before its the Taliban with four or five thousand thugs targeting a border city and fighting to take over that city? Currently, I dont think they would get very far. Or, how far would they get and how many people could they kill? Americas southern borders seem far away for most Americans. Everything seems to be someone elses problem being played out on television. We turn off the television and breeze out the door to whatever we want. However, our southern border is essentially our backyard. If America does not secure our borders fast the America we grew up in will not be recognizable in ten years or much less. We need to spend the trillion dollars or whatever it takes to better secure the Southwest part of the United States. Along the way we need our military patrolling the wall. I would rather build bridges than walls. But in this age there is an evil mindset that is determined to eliminate Americas freedom. We have to build walls, seriously protect them and keep our freedom.Glenn Mollette is an American columnist and author12~ Friday, August 8, 2014 000IXWZ Mon. Thurs. 11 am 8:30 pm Fri. & Sat. 11 am 9:30 pm Closed on Sunday 873-0223 8602 SW SR 200, 103rd St. Plaza Ocala, Florida 873-0223 873-0223 ONE LARGE CHEESE PIZZA $6.99 ONE LARGE CHEESE PIZZA $6.99 MONDAYS W ITH PURCHASE OF BEVERAGE E XP 8/15/14 Whole Wheat Pasta Available 000IY52 TUESDAYS W ITH PURCHASE OF BEVERAGE E XP 8/15/14 VALID IN OCALA ONLY 1 ST T OPPING F REE M ON & T HURS O NLY $6.99 $6.99 SPAGHETTI & MEATBALLS SPAGHETTI & MEATBALLS WEDNESDAYS & SATURDAYS W ITH PURCHASE OF BEVERAGE E XP 8/15/14 $20.00 $20.00 2 For BAKED DISHES CHICKEN PARMIGIANA VEAL PARMIGIANA BAKED DISHES CHICKEN PARMIGIANA VEAL PARMIGIANA I NCLUDES F REE C HEESECAKE OR Z EPPOLIS Out on the Town Enter to Win $25 Restaurant Gift Card!To enter, visit R AMUNNO L AW F IRM P A Lorenzo Ramunno, Esq. Member of Florida Bar and New York Bar 352-854-5570 000ILHX Ramunno Law Firm MAIN OFFICE OFF HWY. 200 Jasmine Professional Park 7500 SW 61st Ave., #100 Ocala, FL 34476 We offer free consultations for Estate Planning Serving clients in Florida for 24 years. Call to schedule an appointment Wills and Estate Planning Probate Law Pre-Marital Agreements Trusts and Trust Administration Real Estate Contracts Powers of Attorney MOLLETTECONTINUED FROM PAGE 11 This past week found me in a bit of trouble with the Gracious Mistress of the Parsonage... well, more than normal. It has become rather normal for me to be in trouble with her. No matter how hard I try not to be, it always is to be. This week was a high point for me getting into trouble. I never relish getting into a pickle with her, but sometimes it is unavoidable. All week long, I had been murmuring and complaining about how hot it was. Ive never seen such hot weather, I grumbled. I dont know how long I can take this hot weather. You would think that someone my age would have learned long ago that some things should not be vocalized. This is America, and we all have the right to speak our mind although much of the time we should not speak our mind aloud; at least, not to the point that someone, especially someone living under the same roof, can hear you. I have found that the thing that enhances romance is the sounds of silence. I guess it was getting a little wearisome with all my complaining, but after all, the weather was really hot. Then, she looked at me and said, If I hear you complain about the weather one more time, Im... Im... Im... The look on her face indicated that she was not at a loss for words; she was just trying to control herself and save herself from early widowhood. I truly respect people who have the ability to control themselves, especially the people who live under our roof. I almost said something, but for some reason I had a flash of temporary sanity. I said nothing, but smiled. I am not boasting here, but I am really good at saying nothing. Even when talking, my wife tells me I am saying nothing. Saying nothing has gotten me out of many a jam, particularly with my wife. There are times when husbands and wives should sit down and have a rather invigorating conversation. Then there are times when the husband should shut up. I never know which time is which. It was then that my wife laid out the facts for me to evaluate. How she can remember everything is simply beyond me. However, how do I know she is actually remembering things as they were and not making them up? It seems, according to her impeccable recollection, that a few months ago I was complaining about how cold it was and anxious for the hot weather to come. You were just as grumpy about how cold it was as you are now about how hot it is. Then she put her hands on her hip and looked at me with that look, and said, I dont mind you complaining about one or the other but I really do mind you complaining about everything. Youre going to have to make up your mind whether you hate the cold or the heat, and then stick to it. That put a new light on the situation, and a new burden on me. Now, according to her latest admonition, I need to choose the heat or the cold. I am tempted, although I know better, to complain about this. I do not think it is fair that I have to choose one or the other. I think I should be able to hate both the cold and the heat. However, here is the problem. If I choose to complain about the heat, then what do I do in the wintertime when it gets cold? Faced with a real dilemma I took it to my good wife and asked, Can I hate the heat in the summer and hate the cold in the winter, if I alternate it every other year? To me this sounded like a very reasonable request. After all, I was accommodating her request and getting in my share of complaining. If you would spend as much time thinking of positive things to say as you do complaining it would be absolutely wonderful. But how can you think of something positive about the heat when you are sweltering? And, how can you think about something positive about the cold when your bones are shivering to death? Mistakenly I told my wife my dilemma. I think I have you figured out, she said. Youre positively negative about everything. There is only one thing worse than having your wife figure you out. There must be, but I cannot think of any thing right now. I will not say my wife is right, only that she is not wrong. I must say I have And the heat goes on ... and on ... and on Out to Pastor Rev. James Snyder PLEASESEEPASTOR, PAGE13 10949 SW 93rd Terrace, #204 Behind Old Sims Furniture Bldg. 352-291-0322 CALL FREE Pickup & Delivery We Upholster: Couches Chairs Campers/RV Boats Golf Carts Restaurants Offices/Commercial FREE ESTIMATES 20% OFF Fabric Choice 000IZ7U C ook s U pholstery 000IYO0 OASIS RESTAURANT OASIS RESTAURANT 7651 SW Hwy. 200, Ocala, FL 34476 237-4598 Mon-Sat. 6:30am-7pm Sun. 6:30am-3pm Check Out Lunch & Dinner Specials Changes Everyday! OPEN 7 DAYS A WEEK EARLY BIRD SPECIALS $ 5 99 Monday-Thursday ONLY 1 pc. 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a tendency to complain about everything. Some people can see the silver lining in every cloud whereas I see a cloud over every silver lining. I guess it is a persons perspective. Thinking along this line, I remembered a verse in the Bible. Finally, brethren, whatsoever things are true, whatsoever things are honest, whatsoever things are just, whatsoever things are pure, whatsoever things are lovely, whatsoever things are of good report; if there be any virtue, and if there be any praise, think on these things (Philippians 4:8). Some people (like me) see a glass as half empty while others see it as halffull. There are those few souls (like my wife) who are thankful that there is any water in the glass of all.Rev. James L. Snyder is pastor of the Family of God Fellowship, PO Box 831313, Ocala, FL 34483. He lives with his wife, Martha, in Silver Springs Shores. Call him at 1-866552-2543 or e-mail or website, August 8, 2014 ~ 13 000IX44 000IXSY Come experience this fabulous Ron Garl design in Ocala LARGE GROUPS WELCOME 352-401-6940 2201 NW 21st St. Ocala, FL GOLF FOURSOME SPECIAL Plus Tax After 9am Includes: 18 holes, 2 carts, and hot dog lunch. (Lunch served between 11am and 3pm) Expires 8/31/14. Must present coupon. Make your tee time online 18 HOLES 7 DAYS A WEEK! 000I2BS REALTY Foxfire Success School If you have ever considered a Career in Real Estate Real Estate Classes Starting Soon See how you can get started call... Gene Boone 352-732-3344 Greater Ocala Sheila McKitherin 352-307-0304 Hwy 441/42 The Villages Naomi Furbush 352-479-0123 Hwy 200 000IWZ7 $AVE!! $AVE!! $AVE!! $AVE!! $AVE!! $AVE!! $AVE!! $AVE!! $AVE!! Flowers $AVE!! $AVE!! $AVE!! DISCOUNT DISCOUNT OUTLET STORE OUTLET STORE MON THRU SAT 9:00AM-6:00PM; SUN 11AM-5PM *PRICES GOOD ONLY AT THE OCALA SR 200 LOCATION ALL PRODUCTS THRIFT STORE QUALITY OR BETTER 6285 SW SR 200 OCALA, FL 352-237-2180 352-237-2180 99 6 pack Tastykake Pecan Swirls 6 pack Tastykake Dessert Cups BREADS BUNS ROLLS 99 DAILY ARIES TAURUS GEMINI CANCER LEO VIRGO LIBRA SCORPIO SAGITTARIUS CAPRICORN AQUARIUS PISCES PASTORCONTINUED FROM PAGE 12 Christ Church of Marion CountyFriday, Aug. 8: Soup Kitchen, 11:30 a.m. Sunday, Aug. 10: Sunday School, 9:30 a.m., Worship Service, 10:30 a.m. Friendship Fellowship Luncheon. Tuesday, Aug. 12: Womens Crafts and Fellowship, 9 a.m. Thursday, Aug. 14: Praise and Prayer Group, 9 a.m. Friday, Aug. 15: Soup Kitchen, 11:30 a.m. Saturday, Aug. 16: Tribute Quartet, 6:30 p.m. Christs Church of Marion County, 6768 SW 80th St. (off State Road 200), Ocala, 352-861-6182 or ChurchSunday: Morning Services 9 and 11 a.m.; Kids Church 9 and 11 a.m.; Servicio en Espaol 1 p.m.; Bible Alive Bible Study 6 p.m. Tuesday: Intercessory Prayer 9 a.m. Wednesday: Family Training Hour 7 p.m.; Crossroads Student Ministries 7 p.m.; Boys and Girls Clubs 7 p.m. Thursday: Estudio Biblico en Espaol 7 p.m. Upcoming events: Back to School Bash Saturday, Aug. 9 10 a.m. to noon The Back to School Bash is designed to assist parents and children to prepare for the return to school by providing various supplies needed by the students. The event will be held on the grounds of Crossroads Church on Saturday, August 9 from 10 a.m.-noon, with recreation and refreshments for the children. New backpacks and school supplies will be presented to the first 100 children. Common Ground Fellowship Saturday, Aug. 23 at 2 p.m. at Ocean Buffet Common Ground Fellowship will be meeting on Saturday, Aug. 23 at Ocean Buffet at 2 p.m. (3425 SW College Road, Ocala). There is a place for you, so come and share the excitement of this ministry time. Food prices are reasonable with plenty of selections. Please sign up in the foyer. We look forward to a relaxing opportunity to hear about Gods goodness in each others lives. Crossroads Church, 8070 SW 60th Ave., Ocala, phone 352-291-2080.St. Jude CatholicTo serve the needy in Marion Oaks, the St. Jude Food Pantry is open the second and fourth Thursday of each month from 10 a.m. to noon. For your shopping convenience, Anthonys Attic, our venue for slightly used clothing, household goods and small appliances, is open every Monday, Tuesday, Thursday and Friday from 9 a.m. to noon and Saturday from 10 a.m. to 2 p.m. The Bereavement Group meets on the second and fourth Tuesdays of the month. Meetings are open to anyone in the community with a need to share their feelings of grief. If you plan to attend, please call the church office at 347-0154 prior to the meetings. The Feast of the Assumption of Mary, a holy day of obligation, will be celebrated on Friday, Aug. 15. Masses will be celebrated at 8 a.m. and 7 p.m. Creole Masses for the Haitians in our community are celebrated the second and fourth Sunday of each month at 5 p.m. The next dates are Aug. 10 and Aug. 24.Maranatha Baptist ChurchAfter the summer break, the AWANA (Approved Workmen Are Not Ashamed) program is scheduled to start up the Sunday after school starts which will be Aug. 24. It is held each Sunday evening from 6 to 7:30 for children ages 4 to 18. The program is under the direction of Commander Chris Bailey and Vanessa Bailey. They want to share the love of Christ. AWANA is an exciting program of Christian learning and games of competition with awards. AWANA is an ongoing program and registration is always open. Please call Commander Chris Bailey for confirmation of date and time at 352-347-5863 or the Church at 352-347-5683. Come and worship with a friendly and welcoming family at Maranatha Baptist Church. All ages are most welcome at Maranatha. On Sunday morning at 9:45 to 10:30 Sunday School classes are held for all ages, nursery through senior adults. Morning worship service begins at 10:45, and childrens Religion PLEASESEERELIGION, PAGE14 000IYEO LIKE A GOOD NEIGHBOR, STATE FARM IS THERE. Providing Insurance and Financial Services State Farm agents throuhgout Florida are collecting school supplies through August 16 for community non-profit organizations who give to students in need. Needed are: backpacks rulers/scissors notebooks USB drives folders/binders glue sticks chart paper board eraser pens/markers solutions index cards crayons/colored calculators pencils markers lined and printed erasers/pencils paper State Farm agents throuhgout Florida are collecting school supplies through August 16 for community non-profit organizations who give to students in need. Needed are: backpacks rulers/scissors notebooks USB drives folders/binders glue sticks chart paper board eraser pens/markers solutions index cards crayons/colored calculators pencils markers lined and printed erasers/pencils paper WE ASK THAT ALL DONATIONS BE DROPPED OFF TO OUR OFFICE. YOUR GENEROSITY IS GREATLY APPRECIATED. Call State Farm Agent: Scott Cameron 5335 SW College Rd., Ocala, FL 34474 352-861-2266 Call State Farm Agent: Scott Cameron 5335 SW College Rd., Ocala, FL 34474 352-861-2266 STATE FARM MUTUAL AUTOMOBILE STATE FARM MUTUAL AUTOMOBILE INSURANCE COMPANY INSURANCE COMPANY STATE FARM STATE FARM INDEMNITY COMPANY INDEMNITY COMPANY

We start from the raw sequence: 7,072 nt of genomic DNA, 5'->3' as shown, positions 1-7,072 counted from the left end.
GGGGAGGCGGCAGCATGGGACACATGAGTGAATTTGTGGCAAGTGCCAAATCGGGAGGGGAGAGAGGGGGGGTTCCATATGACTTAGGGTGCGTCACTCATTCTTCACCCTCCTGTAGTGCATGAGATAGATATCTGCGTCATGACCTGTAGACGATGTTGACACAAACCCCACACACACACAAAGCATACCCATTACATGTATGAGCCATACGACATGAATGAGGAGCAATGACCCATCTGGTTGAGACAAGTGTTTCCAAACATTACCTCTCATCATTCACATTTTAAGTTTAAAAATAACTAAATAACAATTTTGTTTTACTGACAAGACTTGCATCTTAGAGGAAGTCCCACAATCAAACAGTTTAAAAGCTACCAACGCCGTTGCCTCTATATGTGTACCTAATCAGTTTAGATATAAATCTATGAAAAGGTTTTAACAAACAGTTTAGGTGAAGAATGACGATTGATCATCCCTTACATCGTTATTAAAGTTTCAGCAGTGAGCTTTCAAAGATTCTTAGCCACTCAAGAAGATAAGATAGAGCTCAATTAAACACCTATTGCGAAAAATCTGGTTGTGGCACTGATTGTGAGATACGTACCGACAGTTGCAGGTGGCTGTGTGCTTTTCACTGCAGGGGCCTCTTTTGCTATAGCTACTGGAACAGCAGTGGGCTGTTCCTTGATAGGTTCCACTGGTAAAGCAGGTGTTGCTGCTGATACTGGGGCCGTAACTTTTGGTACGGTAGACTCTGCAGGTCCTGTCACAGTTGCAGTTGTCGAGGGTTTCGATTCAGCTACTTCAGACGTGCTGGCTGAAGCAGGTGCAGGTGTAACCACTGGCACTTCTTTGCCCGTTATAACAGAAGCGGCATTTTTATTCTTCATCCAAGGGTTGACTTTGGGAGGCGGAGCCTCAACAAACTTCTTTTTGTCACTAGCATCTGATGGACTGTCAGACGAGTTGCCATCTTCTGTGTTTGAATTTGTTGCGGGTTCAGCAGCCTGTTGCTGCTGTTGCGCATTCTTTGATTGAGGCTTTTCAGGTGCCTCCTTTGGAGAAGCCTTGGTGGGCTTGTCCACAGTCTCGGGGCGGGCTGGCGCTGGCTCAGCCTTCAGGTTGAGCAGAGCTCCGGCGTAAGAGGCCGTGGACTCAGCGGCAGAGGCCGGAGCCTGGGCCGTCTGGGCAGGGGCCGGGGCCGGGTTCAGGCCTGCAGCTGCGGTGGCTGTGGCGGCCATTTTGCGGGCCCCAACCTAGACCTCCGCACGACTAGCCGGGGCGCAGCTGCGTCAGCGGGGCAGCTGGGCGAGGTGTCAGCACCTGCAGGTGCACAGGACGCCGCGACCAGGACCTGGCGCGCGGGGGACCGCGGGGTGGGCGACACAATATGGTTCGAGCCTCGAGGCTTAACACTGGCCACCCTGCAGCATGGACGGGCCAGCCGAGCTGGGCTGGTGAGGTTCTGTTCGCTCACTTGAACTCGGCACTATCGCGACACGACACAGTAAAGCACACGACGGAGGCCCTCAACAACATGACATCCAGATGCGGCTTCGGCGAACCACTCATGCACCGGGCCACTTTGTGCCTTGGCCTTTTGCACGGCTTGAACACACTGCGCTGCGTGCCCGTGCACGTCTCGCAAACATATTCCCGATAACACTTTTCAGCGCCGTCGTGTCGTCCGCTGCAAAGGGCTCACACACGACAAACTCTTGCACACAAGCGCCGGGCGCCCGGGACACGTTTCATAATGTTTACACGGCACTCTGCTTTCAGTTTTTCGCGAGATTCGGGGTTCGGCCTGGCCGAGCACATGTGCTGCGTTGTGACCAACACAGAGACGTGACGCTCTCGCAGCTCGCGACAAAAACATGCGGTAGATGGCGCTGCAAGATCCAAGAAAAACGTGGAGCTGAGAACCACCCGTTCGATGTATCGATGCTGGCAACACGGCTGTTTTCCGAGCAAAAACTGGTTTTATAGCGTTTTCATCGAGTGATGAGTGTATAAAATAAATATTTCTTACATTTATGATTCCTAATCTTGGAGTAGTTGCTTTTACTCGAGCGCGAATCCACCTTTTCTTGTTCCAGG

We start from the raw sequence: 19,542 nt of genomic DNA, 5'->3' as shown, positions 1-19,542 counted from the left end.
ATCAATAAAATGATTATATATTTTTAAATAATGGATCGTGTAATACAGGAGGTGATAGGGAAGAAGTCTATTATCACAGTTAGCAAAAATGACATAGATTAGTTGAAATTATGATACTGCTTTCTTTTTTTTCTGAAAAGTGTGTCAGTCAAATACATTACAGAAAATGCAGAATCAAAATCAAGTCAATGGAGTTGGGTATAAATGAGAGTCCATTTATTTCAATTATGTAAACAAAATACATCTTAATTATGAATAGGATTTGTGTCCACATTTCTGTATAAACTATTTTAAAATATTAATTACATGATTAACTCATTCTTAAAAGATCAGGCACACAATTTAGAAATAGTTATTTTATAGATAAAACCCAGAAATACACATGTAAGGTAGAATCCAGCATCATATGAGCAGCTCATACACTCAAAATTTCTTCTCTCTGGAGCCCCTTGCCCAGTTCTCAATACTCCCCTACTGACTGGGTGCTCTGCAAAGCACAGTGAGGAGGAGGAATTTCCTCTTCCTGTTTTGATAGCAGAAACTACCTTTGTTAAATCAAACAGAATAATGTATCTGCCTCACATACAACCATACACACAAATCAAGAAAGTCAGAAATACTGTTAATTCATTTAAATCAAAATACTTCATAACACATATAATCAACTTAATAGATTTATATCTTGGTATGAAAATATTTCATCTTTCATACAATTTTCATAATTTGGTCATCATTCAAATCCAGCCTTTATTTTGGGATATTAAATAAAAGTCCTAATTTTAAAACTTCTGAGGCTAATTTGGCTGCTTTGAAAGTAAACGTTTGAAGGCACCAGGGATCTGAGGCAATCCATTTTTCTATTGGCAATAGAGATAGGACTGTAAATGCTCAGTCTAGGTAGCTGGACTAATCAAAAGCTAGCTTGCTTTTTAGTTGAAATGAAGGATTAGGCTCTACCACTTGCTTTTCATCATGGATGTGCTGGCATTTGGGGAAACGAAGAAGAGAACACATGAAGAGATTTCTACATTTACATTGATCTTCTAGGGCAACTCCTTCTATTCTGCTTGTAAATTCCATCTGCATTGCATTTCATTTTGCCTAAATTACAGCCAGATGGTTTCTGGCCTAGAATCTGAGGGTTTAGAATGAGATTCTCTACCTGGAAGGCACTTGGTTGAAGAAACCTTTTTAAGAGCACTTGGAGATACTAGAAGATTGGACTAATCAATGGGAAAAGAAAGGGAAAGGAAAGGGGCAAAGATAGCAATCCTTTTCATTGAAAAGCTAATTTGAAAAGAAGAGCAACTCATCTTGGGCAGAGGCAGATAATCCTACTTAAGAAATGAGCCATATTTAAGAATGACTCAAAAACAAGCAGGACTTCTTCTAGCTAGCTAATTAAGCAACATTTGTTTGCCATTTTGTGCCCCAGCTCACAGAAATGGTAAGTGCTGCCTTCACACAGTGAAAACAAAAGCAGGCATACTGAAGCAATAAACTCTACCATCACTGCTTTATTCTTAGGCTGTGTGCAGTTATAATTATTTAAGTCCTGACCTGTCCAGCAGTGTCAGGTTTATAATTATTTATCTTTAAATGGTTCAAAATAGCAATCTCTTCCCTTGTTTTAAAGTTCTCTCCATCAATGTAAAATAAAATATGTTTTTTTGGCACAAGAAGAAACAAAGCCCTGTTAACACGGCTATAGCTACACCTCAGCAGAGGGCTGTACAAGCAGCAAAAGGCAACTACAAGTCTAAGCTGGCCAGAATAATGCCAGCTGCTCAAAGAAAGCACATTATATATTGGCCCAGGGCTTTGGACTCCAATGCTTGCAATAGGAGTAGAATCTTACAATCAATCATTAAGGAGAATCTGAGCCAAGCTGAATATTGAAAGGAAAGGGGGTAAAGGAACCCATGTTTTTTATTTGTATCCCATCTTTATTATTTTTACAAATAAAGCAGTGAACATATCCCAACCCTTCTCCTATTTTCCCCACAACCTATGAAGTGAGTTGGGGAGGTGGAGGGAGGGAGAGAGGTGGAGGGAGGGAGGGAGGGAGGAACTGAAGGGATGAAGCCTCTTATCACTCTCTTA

14~ Friday, August 8, 2014 000IUAW 11251 S.W. Highway 484 (1.3 Miles West of State Road 200) 352-465-7272 Sunday 8:00 A.M. Holy Eucharist 10:00 A.M. Holy Eucharist Tuesday 9:00 A.M. Morning Prayer, Mass, and Healing Weekday Groups: Tues. 6:30pm Cub Scout Pack 508 2nd Sat 8am Fellowship Breakfast at IHOP Episcopal Episcopal Church Church of the Advent of the Advent 000IMGZ A Progressive Community of Faith in the Heart of Central Florida Sunday Worship 10:30 am Adult Bible Discussion 12:00 Noon God is still speaking, Jesus didnt reject people. Neither do we. First Congregational United Church of Christ 7171 SW SR 200, Ocala, FL 352-237-3035 Dr. H.W. McSwain, Jr., Pastor 000IHUZ 352-861-6182 S UNDAY S ERVICES Sunday School . . . . . . . . . . . . . 9:30 am Classes for all ages Worship Service . . . . . . . . . . . 10:30 am P ASTOR D AVID B ELLOWS 6768 SW 80th Street Ocala, Fl 34476 Evangelical Lutheran Church Edward Holloway, Pastor 7045 SW 83rd Pl., Ocala (352) 854-4509 Nursery Provided 000H3A5 Sunday Worship 10:00 am Wednesday Evening Worship 6:45 pm German Language Worship 1st. Sunday of each month 9524 S.W. 105th St., Ocala 237-2640 Sunday Sunday School . . . . . 9:30 a.m. Morning Worship . . 10:45 a.m. Evening Worship . . . . . . 6 p.m. Wednesday Bible Study . . . . . . . . . . 7 p.m. Youth Alive . . . . . . . . . . 7 p.m. Friendship Baptist Church A Place of New Spiritual Beginnings 000ILD9 Pastor Randy & Linda Brown 000IT4V 8070 SW 60th Ave. Ocala, FL 34476 352-291-2080 SERVICES HOURS Sunday 9am, 11am, 6pm 1:00pm Spanish Service Wednesday Night 7pm Youth 7pm Thursday 7pm Spanish Service Nursery available Catch our events & sermons at WE WELCOME ALL! Bishop Paul Woosley Wesleyan-Holiness Tradition OCALA WEST CHURCH OF THE NAZARENE Teaching the Bible as Gods Word to produce Christ-followers! S undays: Sunday School . . . . . . 9:15 A.M. Morning Worship . . . . 10:30 A.M. Evening Worship on the first Sunday of each month . 6:00 P.M. Wednesday Evenings Adult Bible Study . . . . . 6:00 P.M. Pastor Curt Dowling 5884 SW 60th Ave. (Airport Rd.) Ocala, Fl 34477 (352) 861-0755 000HZ01 Maranatha Baptist Church 347-5683 Sunday School . . . . . . . . . . . . . . . . . . . . . . . 9:30 A.M. Sunday Services . . . . . . . . . . 10:45 A.M. & 6:00 P.M. Sunday AWANA (Aug.-May) . . . . . . . . . . . . . 6:00 P.M. W ednesday Bible Study/Prayer Meeting . . . . 6:45 P.M. Pastor Bill Fortune 000ICNQ PREACHING THE TRUTH IN LOVE 525 Marion Oaks Trail, Ocala 484 484 Exit 341 SW 49TH AVE. MARION OAKS PASS MARION OAKS TRAIL 200 484 MARION OAKS COURSE I-75 000IAWB Sunday Bible Study 9:30 a.m. Worship Service 10:30 a.m. Wednesday Bible Study 7:00 p.m. Pastor: Matt Hunt Co-Pastor Kevin Hunt (Independent) 6158 SW Hwy. 200 Jasmine Plaza Ocala, FL 34476 873-4705 7768 SW Hwy. 200, Ocala (352) 237-4633 Welcome to Countryside Presbyterian Church (USA) Sunday Worship 10:30 am Book Club 2nd & 4th Mondays 2:30 pm Pastor Gary O. Marshall Inspiring Traditional Worship 000IB9M Located a mile west of SR 200 at 10260 SW 110th Street (turn west across from the entrance to Oak Run) Expository Bible Teaching Traditional Services Sunday Worship at 10:00 AM Wednesday Bible Study 6:30 PM 000ICNL Community Church TIMBER RIDGE Wil Clawson Pastor Teacher 000IKH2 000I9P5 100th Ave. SW 105th St SW 110th St 484 Marion Oaks Library SW 103rd St P ine R un OT OW 80th Ave. 60th Ave. 49th Ave. Oak Run 200 484 A Place for You... No matter what your age is, no matter where You come from, no matter who you are, There is a place for you at Ocala West UMC 9330 SW 105th St., Ocala, FL 34481 854-9550 Rev. Jennifer N. Sims Rev. Michael L. Sims Children & Youth Ministries Sunday Traditional Worship 8:00 & 11:00 A.M. Casual & Contemporary 9:30 A.M. Saturday The Wall 6 P.M. Sanford Hall 000IHWK 4800 SW 20th St Ocala, FL 34474 352-237-5611 Berean Baptist Church Independent Fundamental Dr. Mike Patton Senior Pastor Sunday Bible Study 9:45am Sunday Worship 10:45am & 6:00pm Wednesday Bible Study 7:00pm Hispanic Services Pastors Jose and Marta Santos Worship Sunday 1pm Friday 7pm Tuesday Bible Study 7pm S OUTH M ARION C ITIZEN D IRECTORY A SK FOR M ICHEL N ORTHSEA AT 854-3986 The Reason to Believe... Worship Call to 711195 Countryside Medical church is held at the same time. Sunday evening service is at 6. There is a nursery provided for all services. Every Wednesday evening from 6:45 to 8 there is prayer meeting and Bible study for adults. There is a nursery is also provided at that time. Maranatha Baptist Church is at 525 Marion Oaks Trail in Marion Oaks. Please call 352-347-5683 for further information and directions to the church.Friendship Baptist ChurchSunday services at Friendship Baptist Church on Aug. 10 begin with Sunday school at 9:30 a.m. The Ladies Class, taught by Linda Brown and the Auditorium Class, taught by Pastor Brown, are studying Practical Christian Living How To Live for Christ Today Watching Consistently 1 Thessalonians 5, and our Young Adults class, taught by our Associate Pastor, Dan Rushing, is studying, The Revolutionary Life, Teachings and Ministry of Jesus. In the 10:45 a.m. Morning Worship Service the FBC choir will be singing, The Longer I Serve Him, Soloist, Leland Mercer. Pastor Brown will then bring us an inspiring and encouraging message from the Word of God. Pastor Dan will continue his Sunday evening Bible study on the Gospels beginning at 6 p.m. Wednesday Evening Bible Study begins at 7. All are invited to attend. Friendship Baptist Church is at 9510 SW 105th St., off Highway 200. The church phone is 352-237-2640 or you can find us on the web: RELIGIONCONTINUED FROM PAGE 13 Habitat seeking volunteersHabitat for Humanity of Marion County is looking for volunteers to help in construction, fundraising, our ReStore, and for our up-coming Strawberry and Craft Festival. This is a great opportunity to start the year off by helping families in need in our community. If you are in need of community service hours or have a heart for families, Habitat is the place to be! Come make new friends, and have a great time. Habitat for Humanity needs your help to make a difference in Marion County! To find out about volunteering with Habitat for Humanity of Marion County, Inc. please visit our website at or call Brittney Fish, volunteer coordinator, at 352-351-4663. Our Redeemer Lutheran Church LCMS 000IZ4P All Are Welcome 5200 S.W. State Road 200 1 1 2 Miles West of I-75 Pastor Joe Adams (352) 237-2233 Worship Services: Sunday 8am & 11am Saturday Casual w/Christ 5pm Cant join us Sunday? Then relax and enjoy casual music at our Saturday Casual with Christ Service 5pm 000IITC Southwest Christian Church We are a traditional worshiping church 9045 SW 60th Ave. Ocala, FL 34476 352-861-9080 Sunday Services Sunday School 9:30 am Worship Service 10:30 am & 6:00 pm Wednesday Services Bible Studies 7:00 pm